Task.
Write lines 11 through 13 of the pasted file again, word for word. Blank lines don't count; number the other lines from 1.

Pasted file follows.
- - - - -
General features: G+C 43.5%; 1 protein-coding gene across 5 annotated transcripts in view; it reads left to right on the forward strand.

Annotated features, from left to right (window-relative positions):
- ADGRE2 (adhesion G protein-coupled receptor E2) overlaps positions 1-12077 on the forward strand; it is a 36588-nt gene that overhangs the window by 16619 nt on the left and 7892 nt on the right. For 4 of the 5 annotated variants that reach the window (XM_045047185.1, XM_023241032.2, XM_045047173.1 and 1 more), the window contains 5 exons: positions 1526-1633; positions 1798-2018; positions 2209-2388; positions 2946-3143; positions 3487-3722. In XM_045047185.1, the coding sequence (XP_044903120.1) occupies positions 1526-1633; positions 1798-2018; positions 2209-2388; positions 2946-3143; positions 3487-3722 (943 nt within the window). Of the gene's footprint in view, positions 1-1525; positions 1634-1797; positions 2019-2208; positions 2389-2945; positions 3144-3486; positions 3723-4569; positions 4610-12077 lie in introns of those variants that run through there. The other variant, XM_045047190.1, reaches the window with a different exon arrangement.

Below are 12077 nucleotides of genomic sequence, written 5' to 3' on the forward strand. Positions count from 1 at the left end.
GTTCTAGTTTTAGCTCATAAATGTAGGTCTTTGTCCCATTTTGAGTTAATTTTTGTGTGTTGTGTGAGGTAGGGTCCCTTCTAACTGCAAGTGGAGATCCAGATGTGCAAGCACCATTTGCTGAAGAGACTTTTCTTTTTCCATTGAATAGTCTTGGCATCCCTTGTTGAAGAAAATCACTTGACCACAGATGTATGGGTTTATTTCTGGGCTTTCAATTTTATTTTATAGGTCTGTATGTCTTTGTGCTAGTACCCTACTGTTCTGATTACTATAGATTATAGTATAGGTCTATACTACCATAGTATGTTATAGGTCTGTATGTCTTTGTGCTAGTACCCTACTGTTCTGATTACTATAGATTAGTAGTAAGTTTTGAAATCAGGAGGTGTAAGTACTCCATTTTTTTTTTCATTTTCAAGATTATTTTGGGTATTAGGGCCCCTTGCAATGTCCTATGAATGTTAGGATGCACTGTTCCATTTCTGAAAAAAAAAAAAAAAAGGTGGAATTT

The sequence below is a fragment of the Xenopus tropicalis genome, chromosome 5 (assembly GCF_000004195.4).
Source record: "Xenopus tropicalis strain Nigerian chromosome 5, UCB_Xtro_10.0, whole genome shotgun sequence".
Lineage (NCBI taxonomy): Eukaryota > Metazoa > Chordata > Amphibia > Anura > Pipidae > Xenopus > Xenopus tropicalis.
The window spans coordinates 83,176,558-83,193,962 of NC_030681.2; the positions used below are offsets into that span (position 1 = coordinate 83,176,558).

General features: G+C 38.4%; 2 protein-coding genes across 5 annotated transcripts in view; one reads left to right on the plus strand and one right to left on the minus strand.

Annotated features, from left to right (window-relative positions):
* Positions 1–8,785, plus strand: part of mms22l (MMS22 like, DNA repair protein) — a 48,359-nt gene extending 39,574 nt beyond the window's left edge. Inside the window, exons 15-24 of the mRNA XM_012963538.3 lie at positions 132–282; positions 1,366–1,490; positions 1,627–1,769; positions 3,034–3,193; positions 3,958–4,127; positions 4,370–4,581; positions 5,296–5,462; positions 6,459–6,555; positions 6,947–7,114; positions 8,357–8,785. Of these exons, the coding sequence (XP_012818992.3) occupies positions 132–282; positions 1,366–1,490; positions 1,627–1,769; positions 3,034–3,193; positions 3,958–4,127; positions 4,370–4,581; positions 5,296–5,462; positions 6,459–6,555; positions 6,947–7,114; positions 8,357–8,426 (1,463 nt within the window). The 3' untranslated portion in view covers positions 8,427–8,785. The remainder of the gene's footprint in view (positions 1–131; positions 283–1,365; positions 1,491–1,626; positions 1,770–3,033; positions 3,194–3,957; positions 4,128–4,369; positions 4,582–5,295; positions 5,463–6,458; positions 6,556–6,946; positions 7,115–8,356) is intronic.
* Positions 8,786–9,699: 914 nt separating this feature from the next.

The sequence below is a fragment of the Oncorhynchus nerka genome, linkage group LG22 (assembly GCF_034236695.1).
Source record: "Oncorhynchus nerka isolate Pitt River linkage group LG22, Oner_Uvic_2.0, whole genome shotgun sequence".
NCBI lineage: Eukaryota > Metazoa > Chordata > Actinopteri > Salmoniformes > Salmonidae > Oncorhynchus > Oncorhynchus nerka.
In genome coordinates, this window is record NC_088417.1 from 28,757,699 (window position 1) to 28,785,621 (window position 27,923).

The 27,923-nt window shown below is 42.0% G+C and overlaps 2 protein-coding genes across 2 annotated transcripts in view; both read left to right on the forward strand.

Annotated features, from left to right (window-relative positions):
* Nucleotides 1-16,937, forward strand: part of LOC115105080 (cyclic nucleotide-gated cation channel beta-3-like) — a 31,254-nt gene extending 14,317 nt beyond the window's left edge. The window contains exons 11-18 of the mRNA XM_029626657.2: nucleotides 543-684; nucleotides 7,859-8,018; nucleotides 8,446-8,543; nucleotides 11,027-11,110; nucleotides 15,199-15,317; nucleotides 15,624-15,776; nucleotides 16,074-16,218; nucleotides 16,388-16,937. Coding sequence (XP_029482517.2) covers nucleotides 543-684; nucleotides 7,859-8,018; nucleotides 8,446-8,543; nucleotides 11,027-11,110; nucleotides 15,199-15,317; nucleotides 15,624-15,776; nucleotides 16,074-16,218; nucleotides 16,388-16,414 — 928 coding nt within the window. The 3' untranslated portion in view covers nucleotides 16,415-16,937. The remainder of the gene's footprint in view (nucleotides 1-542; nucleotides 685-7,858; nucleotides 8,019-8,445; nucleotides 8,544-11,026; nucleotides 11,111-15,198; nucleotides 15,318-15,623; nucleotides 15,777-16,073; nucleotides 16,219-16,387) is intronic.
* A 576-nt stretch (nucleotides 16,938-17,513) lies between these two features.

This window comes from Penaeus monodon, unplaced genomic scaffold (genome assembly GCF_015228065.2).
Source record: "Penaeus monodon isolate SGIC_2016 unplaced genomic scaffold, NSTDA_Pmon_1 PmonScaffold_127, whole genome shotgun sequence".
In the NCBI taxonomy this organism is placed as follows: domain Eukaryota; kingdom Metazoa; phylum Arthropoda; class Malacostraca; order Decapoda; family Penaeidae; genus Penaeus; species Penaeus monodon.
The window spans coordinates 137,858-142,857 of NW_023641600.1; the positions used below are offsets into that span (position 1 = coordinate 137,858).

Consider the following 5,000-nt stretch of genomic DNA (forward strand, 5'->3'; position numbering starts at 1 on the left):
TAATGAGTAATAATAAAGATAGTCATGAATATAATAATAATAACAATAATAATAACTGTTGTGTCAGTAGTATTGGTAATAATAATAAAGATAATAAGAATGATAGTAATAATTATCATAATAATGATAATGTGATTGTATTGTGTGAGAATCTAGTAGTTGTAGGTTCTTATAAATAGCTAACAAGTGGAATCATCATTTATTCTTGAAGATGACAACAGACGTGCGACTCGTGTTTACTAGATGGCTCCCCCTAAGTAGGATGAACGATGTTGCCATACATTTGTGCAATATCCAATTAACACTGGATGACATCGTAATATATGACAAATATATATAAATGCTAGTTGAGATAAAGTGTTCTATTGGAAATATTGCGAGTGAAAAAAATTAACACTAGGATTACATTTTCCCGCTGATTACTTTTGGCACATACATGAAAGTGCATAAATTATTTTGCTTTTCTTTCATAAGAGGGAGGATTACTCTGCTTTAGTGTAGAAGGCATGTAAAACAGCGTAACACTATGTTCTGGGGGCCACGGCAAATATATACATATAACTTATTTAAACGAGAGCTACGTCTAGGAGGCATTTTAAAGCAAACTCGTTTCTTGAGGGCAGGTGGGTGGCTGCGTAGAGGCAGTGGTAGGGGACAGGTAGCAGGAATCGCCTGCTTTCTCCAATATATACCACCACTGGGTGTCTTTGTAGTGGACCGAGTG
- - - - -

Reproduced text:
Annotated features, from left to right (window-relative positions):
* Positions 1–8,785, plus strand: part of mms22l (MMS22 like, DNA repair protein) — a 48,359-nt gene extending 39,574 nt beyond the window's left edge. Inside the window, exons 15-24 of the mRNA XM_012963538.3 lie at positions 132–282; positions 1,366–1,490; positions 1,627–1,769; positions 3,034–3,193; positions 3,958–4,127; positions 4,370–4,581; positions 5,296–5,462; positions 6,459–6,555; positions 6,947–7,114; positions 8,357–8,785. Of these exons, the coding sequence (XP_012818992.3) occupies positions 132–282; positions 1,366–1,490; positions 1,627–1,769; positions 3,034–3,193; positions 3,958–4,127; positions 4,370–4,581; positions 5,296–5,462; positions 6,459–6,555; positions 6,947–7,114; positions 8,357–8,426 (1,463 nt within the window). The 3' untranslated portion in view covers positions 8,427–8,785. The remainder of the gene's footprint in view (positions 1–131; positions 283–1,365; positions 1,491–1,626; positions 1,770–3,033; positions 3,194–3,957; positions 4,128–4,369; positions 4,582–5,295; positions 5,463–6,458; positions 6,556–6,946; positions 7,115–8,356) is intronic.
* Positions 8,786–9,699: 914 nt separating this feature from the next.